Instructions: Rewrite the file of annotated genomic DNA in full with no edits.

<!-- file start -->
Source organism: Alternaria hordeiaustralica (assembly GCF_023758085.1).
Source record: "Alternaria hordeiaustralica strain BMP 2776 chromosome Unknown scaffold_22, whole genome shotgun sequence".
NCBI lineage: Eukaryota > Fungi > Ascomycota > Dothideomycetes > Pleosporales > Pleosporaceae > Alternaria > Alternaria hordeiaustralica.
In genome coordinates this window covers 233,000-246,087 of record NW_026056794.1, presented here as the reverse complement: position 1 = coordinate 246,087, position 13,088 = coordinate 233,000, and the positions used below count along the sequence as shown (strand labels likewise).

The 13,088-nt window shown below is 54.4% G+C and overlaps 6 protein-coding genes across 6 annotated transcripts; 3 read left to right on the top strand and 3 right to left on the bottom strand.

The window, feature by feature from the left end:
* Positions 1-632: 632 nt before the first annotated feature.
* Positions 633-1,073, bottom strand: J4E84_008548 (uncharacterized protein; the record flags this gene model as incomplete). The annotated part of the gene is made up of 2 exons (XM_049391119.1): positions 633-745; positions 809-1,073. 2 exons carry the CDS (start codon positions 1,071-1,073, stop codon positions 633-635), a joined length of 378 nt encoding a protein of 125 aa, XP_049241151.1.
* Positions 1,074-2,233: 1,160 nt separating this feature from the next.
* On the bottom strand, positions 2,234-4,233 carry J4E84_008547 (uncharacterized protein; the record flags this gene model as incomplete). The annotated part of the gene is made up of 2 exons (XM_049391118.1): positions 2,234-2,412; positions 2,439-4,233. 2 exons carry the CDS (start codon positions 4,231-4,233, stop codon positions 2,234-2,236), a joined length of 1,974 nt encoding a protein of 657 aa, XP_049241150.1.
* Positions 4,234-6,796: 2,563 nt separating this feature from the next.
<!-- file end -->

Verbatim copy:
Source organism: Alternaria hordeiaustralica (assembly GCF_023758085.1).
Source record: "Alternaria hordeiaustralica strain BMP 2776 chromosome Unknown scaffold_22, whole genome shotgun sequence".
NCBI lineage: Eukaryota > Fungi > Ascomycota > Dothideomycetes > Pleosporales > Pleosporaceae > Alternaria > Alternaria hordeiaustralica.
In genome coordinates this window covers 233,000-246,087 of record NW_026056794.1, presented here as the reverse complement: position 1 = coordinate 246,087, position 13,088 = coordinate 233,000, and the positions used below count along the sequence as shown (strand labels likewise).

The 13,088-nt window shown below is 54.4% G+C and overlaps 6 protein-coding genes across 6 annotated transcripts; 3 read left to right on the top strand and 3 right to left on the bottom strand.

The window, feature by feature from the left end:
* Positions 1-632: 632 nt before the first annotated feature.
* Positions 633-1,073, bottom strand: J4E84_008548 (uncharacterized protein; the record flags this gene model as incomplete). The annotated part of the gene is made up of 2 exons (XM_049391119.1): positions 633-745; positions 809-1,073. 2 exons carry the CDS (start codon positions 1,071-1,073, stop codon positions 633-635), a joined length of 378 nt encoding a protein of 125 aa, XP_049241151.1.
* Positions 1,074-2,233: 1,160 nt separating this feature from the next.
* On the bottom strand, positions 2,234-4,233 carry J4E84_008547 (uncharacterized protein; the record flags this gene model as incomplete). The annotated part of the gene is made up of 2 exons (XM_049391118.1): positions 2,234-2,412; positions 2,439-4,233. 2 exons carry the CDS (start codon positions 4,231-4,233, stop codon positions 2,234-2,236), a joined length of 1,974 nt encoding a protein of 657 aa, XP_049241150.1.
* Positions 4,234-6,796: 2,563 nt separating this feature from the next.